My name is Devin and I'm currently in the hospital for exercise-induced rhabdomyolysis.

What is rhabdomyolysis?

A condition in which damaged skeletal muscle tissue breaks down rapidly. Breakdown products of damaged muscle cells are released into the bloodstream; some of these, such as the protein myoglobin, are harmful to the kidneys and may lead to kidney failure. The severity of the symptoms, which may include muscle pains, vomiting and confusion, depends on the extent of muscle damage and whether kidney failure develops. The muscle damage may be caused by physical factors (e.g., crush injury, strenuous exercise), medications, drug abuse, and infections.


My Story

As a 23-year-old college student, I'm always looking for ways to make a bit of extra cash. I have several friends who had made some easy money by volunteering for participation in clinical research studies. So I did a bit of searching and found what seemed, at the time, to be an easy study to participate in.

This is what the study entailed and when I completed each step:

  • A pre-screening to make sure I was able to participate (Monday April 21)

  • An hour of exercise to induce delayed onset muscle soreness (DOMS) (Monday April 21)

  • A follow-up observation period of 6 hours in which I would be given 400 mg of ibuprofen or a placebo and then describe my muscle pain/soreness on a scale of 1-10 (Wednesday April 23)

Pretty easy right? Well on Monday the research team had me do 150 bicep curls with my non-dominant (left) arm. While I do go to the gym regularly, I never exert myself to that extent. My arm was dead afterwards and felt like jelly. I knew I'd be sore, but I didn't expect what happened.

On Wednesday morning, I woke up and my arms looked like this. My left arm was about twice the size of my right arm and my range of motion was almost zero. I expressed concern to the nurses at the research clinic throughout the next couple days and they told it was nothing to worry about. They suggested drinking lots of water and rest and that they would have their doctor take a look at me on Friday.

Friday morning came and if anything, my arm looked and felt worse than before. I met with their doctor who again said it was nothing to worry about. I had heard of rhabdomyolysis in school (exercise science major) and I suggested this to him. He said that it could possibly be a very mild case, but that I shouldn't worry. He sent me to the hospital anyways to get an ultrasound done to make sure there were no blood clots in my arm, but that's it.

I got to the hospital and they did the standard procedures and tests while I was waiting for the ultrasound equipment to be ready. My blood tests came back and my creatine kinase levels and liver enzymes were off the charts. The immediately pumped me with 2 L of IVs and admitted me to the hospital. They said I was lucky I came when I did otherwise I could have had liver or kidney failure within a couple of days.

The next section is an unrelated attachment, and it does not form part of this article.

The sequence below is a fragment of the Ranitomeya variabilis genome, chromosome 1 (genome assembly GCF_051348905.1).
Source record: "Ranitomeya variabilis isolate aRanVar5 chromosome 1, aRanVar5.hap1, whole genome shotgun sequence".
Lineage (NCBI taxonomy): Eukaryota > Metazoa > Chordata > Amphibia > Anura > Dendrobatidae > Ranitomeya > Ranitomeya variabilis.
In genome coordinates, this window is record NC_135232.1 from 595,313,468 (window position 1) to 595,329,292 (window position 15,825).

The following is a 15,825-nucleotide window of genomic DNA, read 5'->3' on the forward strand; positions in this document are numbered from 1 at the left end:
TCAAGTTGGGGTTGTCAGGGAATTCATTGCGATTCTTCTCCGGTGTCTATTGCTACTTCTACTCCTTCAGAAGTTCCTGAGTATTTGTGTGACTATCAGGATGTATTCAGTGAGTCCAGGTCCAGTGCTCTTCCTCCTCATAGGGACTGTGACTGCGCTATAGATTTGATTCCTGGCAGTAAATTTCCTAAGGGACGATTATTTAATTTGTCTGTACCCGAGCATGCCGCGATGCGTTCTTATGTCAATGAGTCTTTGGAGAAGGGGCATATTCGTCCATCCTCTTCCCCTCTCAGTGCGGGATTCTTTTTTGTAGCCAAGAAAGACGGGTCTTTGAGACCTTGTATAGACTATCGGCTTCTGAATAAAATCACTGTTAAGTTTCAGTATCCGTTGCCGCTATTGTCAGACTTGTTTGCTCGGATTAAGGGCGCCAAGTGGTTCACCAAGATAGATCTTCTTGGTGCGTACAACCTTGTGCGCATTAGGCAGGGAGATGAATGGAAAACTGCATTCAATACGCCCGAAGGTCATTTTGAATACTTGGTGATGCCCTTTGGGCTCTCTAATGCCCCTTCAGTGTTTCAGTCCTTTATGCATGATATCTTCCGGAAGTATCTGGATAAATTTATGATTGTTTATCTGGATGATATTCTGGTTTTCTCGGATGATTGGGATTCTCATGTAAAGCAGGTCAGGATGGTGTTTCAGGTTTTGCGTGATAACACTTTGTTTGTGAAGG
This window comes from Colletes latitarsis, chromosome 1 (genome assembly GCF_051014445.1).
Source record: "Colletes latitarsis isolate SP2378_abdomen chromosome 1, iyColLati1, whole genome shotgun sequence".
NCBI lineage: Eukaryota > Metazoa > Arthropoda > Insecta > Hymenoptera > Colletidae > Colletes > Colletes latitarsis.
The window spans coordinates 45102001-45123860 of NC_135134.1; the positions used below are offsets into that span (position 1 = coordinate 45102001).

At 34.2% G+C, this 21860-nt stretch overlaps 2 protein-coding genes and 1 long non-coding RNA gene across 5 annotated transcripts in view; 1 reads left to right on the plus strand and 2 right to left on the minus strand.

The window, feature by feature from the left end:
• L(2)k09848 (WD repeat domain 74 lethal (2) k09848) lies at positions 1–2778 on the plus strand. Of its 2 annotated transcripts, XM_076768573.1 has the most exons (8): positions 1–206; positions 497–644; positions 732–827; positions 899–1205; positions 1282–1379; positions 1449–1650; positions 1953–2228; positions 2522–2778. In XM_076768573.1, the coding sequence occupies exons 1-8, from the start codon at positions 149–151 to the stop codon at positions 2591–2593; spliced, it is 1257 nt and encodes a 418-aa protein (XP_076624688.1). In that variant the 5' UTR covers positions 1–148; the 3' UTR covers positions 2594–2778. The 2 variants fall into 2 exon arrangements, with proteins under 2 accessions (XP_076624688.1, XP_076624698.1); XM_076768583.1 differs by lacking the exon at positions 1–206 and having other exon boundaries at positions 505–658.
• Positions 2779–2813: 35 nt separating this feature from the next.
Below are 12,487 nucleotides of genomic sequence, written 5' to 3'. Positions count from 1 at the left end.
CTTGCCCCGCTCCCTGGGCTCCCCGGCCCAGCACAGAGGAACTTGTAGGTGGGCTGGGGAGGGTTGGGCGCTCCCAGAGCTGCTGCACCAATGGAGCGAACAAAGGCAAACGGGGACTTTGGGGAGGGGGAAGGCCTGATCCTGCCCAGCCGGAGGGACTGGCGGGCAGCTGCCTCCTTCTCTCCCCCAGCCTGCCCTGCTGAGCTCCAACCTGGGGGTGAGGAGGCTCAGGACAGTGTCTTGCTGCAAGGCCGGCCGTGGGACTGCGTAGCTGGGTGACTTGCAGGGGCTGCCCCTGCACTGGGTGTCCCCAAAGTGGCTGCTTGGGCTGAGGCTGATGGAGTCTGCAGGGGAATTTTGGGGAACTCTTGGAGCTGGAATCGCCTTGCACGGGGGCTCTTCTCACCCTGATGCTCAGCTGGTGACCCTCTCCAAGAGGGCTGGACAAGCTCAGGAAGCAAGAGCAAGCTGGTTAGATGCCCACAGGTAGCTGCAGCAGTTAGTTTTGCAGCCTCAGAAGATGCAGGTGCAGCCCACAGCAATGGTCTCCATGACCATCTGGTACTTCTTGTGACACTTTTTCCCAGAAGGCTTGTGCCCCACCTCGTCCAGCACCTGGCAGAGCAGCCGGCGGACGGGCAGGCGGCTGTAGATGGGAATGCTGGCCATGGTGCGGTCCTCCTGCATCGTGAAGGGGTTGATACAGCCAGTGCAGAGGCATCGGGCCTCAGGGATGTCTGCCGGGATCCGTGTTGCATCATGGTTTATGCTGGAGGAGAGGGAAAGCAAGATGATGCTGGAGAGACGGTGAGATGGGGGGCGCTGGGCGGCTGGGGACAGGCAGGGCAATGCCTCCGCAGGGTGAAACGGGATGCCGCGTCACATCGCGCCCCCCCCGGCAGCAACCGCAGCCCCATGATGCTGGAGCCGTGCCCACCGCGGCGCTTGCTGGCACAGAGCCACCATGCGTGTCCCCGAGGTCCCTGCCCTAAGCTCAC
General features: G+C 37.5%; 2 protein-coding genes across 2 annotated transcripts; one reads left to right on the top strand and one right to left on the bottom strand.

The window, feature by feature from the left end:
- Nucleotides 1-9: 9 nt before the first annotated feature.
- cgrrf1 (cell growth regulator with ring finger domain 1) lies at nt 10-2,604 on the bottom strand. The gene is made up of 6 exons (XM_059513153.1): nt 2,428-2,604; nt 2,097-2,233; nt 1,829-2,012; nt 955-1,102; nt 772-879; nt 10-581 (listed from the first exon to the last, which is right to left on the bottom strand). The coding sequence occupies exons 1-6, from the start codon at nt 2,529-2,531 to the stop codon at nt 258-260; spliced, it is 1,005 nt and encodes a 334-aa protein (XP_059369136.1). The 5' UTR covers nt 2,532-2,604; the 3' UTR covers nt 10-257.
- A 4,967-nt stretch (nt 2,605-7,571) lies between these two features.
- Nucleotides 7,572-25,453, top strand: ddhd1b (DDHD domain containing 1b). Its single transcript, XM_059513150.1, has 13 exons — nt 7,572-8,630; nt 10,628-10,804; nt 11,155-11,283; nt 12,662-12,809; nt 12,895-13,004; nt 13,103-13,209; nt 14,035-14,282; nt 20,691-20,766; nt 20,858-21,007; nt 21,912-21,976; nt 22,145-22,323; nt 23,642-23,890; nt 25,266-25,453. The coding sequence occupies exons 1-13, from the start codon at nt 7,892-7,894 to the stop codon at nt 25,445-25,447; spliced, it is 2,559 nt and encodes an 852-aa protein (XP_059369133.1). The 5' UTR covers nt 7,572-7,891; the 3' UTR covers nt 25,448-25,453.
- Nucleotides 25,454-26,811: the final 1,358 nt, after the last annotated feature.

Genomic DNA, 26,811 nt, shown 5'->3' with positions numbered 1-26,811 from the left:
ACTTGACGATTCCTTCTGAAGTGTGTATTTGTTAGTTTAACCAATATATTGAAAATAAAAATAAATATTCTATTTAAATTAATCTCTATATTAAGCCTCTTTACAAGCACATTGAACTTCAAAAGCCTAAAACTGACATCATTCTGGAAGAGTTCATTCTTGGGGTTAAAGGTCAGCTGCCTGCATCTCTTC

So anyways, here I am in the hospital still with Monday being my earliest possible discharge date. My arm is still swollen and they are considering surgery with the orthopedic surgeon to cut open the fascia and reduce the swelling.


EDIT: Forgot to mention that my college graduation was this weekend, so it was interesting trying to graduate with only one arm.

Comments: 231 • Responses: 47  • Date: 

Crowd_of_Gods146 karma

The staff on your study done fucked up. Actionably badly.

thechosenone1647 karma


OvereducatedSimian53 karma

Let me get this straight:

  • On Wednesday, the nurses gave you reassurances of the most likely scenario b/c rhabdo is quite rare but still raised the issue with MD at the next available time.

  • On your next appointment (Friday), you saw the doctor who, again common things being common, said you were probably fine but still recommended you go to the hospital to have labs drawn for a rare but serious complication. You then went to the hospital and were immediately and correctly diagnosed.

Given that scenario, you believe everyone involved should lose their licences and livelihood?

thechosenone167 karma

They didn't want my labs drawn. They wanted an ultrasound to check for a blood clot which would have been another issue entirely. The hospital drew the blood because I asked them to. When I informed the research clinic that the hospital was going to admit me, the nurse said she had rhabdo a few months earlier and was able to survive on rest and water. So even then they didn't think I should be there.

Paul7026 karma

Yeah I'm surprised you got that from what is a relatively mild workout. People do way more than that all the time without almost dying.

thechosenone165 karma

Yeah I was definitely surprised as well. I've done much more strenuous workouts before.

Pizzaul41 karma

Look, man.

You precipitated in a research study, had very improbable and unlikely side effects, and were treated. Maybe you didn't really like the bedside manner of your nurses/doctors, maybe you're upset that they didn't take your word that something was worse than the expected outcome.

Don't nail these people to the wall, though. You were treated, and I assume your prognosis is full recovery? People want to yell and scream and shout and "stick it to the man" when something bad happens, but you'd be a much better PERSON to just work with them and understand that your case was very very unusual, and they handled it well.